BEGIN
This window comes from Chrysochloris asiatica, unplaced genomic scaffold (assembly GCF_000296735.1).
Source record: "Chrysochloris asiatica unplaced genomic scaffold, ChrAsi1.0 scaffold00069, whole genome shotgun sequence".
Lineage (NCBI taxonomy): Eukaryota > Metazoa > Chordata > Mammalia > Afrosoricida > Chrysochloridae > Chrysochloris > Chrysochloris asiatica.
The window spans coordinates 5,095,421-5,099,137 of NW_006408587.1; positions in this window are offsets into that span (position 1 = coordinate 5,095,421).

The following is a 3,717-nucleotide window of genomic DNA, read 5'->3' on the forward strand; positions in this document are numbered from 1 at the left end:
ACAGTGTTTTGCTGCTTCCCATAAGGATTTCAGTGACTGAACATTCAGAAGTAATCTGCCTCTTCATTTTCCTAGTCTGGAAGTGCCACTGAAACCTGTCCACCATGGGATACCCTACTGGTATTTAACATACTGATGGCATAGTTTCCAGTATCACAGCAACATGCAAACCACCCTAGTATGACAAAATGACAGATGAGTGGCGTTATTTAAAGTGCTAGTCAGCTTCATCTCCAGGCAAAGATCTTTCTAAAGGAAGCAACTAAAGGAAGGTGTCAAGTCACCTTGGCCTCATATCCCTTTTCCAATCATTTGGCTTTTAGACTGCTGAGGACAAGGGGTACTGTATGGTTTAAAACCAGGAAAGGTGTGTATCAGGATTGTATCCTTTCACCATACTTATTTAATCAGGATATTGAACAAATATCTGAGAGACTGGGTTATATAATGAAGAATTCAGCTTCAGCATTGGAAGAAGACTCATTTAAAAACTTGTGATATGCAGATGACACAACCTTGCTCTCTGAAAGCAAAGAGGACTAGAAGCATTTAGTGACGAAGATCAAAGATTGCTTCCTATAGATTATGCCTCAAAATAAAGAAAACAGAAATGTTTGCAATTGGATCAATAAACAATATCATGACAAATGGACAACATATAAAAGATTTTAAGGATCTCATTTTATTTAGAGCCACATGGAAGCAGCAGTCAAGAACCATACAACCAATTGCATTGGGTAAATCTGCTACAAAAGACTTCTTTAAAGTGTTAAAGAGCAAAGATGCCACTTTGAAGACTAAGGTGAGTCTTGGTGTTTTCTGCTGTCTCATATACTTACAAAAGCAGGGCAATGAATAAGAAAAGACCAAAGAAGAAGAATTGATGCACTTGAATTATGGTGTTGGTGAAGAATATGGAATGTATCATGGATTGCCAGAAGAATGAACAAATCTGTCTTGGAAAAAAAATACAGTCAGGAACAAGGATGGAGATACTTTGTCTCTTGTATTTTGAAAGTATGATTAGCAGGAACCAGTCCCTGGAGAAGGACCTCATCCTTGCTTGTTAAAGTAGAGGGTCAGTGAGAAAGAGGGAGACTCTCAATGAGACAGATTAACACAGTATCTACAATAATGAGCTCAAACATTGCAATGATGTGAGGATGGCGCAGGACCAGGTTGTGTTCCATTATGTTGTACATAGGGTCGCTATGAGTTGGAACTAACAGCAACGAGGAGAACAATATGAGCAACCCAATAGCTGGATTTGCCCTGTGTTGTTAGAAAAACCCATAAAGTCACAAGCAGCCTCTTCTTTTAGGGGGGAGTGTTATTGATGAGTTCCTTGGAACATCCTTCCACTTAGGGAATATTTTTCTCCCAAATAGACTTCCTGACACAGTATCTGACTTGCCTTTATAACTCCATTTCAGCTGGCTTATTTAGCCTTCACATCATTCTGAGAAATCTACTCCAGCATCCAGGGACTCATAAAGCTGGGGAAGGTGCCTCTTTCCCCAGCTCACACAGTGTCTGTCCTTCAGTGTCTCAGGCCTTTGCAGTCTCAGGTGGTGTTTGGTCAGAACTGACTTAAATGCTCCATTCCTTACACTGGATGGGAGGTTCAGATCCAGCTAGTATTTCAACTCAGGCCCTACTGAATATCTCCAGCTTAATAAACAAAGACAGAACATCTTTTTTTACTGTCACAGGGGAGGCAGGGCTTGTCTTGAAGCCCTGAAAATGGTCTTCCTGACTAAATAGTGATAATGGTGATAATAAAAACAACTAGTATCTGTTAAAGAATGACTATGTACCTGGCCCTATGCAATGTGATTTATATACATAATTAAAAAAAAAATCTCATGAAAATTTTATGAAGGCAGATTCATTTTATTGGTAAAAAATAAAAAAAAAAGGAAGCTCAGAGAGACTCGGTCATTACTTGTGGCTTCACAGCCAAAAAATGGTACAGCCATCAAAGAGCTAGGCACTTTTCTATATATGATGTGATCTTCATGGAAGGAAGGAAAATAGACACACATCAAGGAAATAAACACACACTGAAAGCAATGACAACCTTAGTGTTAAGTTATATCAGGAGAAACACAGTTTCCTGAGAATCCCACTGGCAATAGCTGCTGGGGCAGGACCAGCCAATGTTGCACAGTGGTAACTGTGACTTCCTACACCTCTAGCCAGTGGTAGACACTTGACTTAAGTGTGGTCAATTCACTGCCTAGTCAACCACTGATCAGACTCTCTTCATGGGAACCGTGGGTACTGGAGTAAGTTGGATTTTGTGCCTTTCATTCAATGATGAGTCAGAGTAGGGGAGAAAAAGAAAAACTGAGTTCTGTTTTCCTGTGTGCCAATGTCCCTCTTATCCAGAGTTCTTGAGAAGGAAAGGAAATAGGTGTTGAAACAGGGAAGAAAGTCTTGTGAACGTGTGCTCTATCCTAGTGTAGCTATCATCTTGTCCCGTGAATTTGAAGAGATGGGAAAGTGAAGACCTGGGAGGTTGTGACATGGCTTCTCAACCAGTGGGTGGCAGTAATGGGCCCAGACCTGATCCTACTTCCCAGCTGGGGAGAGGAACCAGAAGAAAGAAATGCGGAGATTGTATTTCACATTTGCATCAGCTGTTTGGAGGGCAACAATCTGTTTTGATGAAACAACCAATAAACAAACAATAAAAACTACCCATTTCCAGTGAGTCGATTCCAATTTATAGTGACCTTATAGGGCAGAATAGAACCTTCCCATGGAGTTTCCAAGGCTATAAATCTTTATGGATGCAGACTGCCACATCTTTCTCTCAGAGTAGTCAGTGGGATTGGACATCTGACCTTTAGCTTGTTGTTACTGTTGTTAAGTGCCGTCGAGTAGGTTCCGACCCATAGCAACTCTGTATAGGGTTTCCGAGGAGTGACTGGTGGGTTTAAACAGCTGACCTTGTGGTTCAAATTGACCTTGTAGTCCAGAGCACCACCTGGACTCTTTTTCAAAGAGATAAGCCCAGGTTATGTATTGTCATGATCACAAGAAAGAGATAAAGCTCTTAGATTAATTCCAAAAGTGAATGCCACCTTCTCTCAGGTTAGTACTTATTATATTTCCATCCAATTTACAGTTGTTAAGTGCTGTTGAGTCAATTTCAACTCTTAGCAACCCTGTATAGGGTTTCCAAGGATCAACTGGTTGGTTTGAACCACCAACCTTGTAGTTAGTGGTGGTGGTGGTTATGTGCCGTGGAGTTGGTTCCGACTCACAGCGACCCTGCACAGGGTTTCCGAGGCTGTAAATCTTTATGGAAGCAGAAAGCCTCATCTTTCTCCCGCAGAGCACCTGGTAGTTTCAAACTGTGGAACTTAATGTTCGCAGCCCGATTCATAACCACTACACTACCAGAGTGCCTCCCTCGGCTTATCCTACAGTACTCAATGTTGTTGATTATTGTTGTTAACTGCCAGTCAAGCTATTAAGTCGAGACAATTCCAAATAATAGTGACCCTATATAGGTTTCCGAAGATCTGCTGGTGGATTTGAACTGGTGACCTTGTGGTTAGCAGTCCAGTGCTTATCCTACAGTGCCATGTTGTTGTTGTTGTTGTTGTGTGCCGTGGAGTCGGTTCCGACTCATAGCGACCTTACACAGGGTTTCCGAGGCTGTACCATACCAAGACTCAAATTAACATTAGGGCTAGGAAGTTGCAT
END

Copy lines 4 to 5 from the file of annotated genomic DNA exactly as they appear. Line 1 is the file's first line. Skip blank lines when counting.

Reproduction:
The window spans coordinates 5,095,421-5,099,137 of NW_006408587.1; positions in this window are offsets into that span (position 1 = coordinate 5,095,421).

The following is a 3,717-nucleotide window of genomic DNA, read 5'->3' on the forward strand; positions in this document are numbered from 1 at the left end: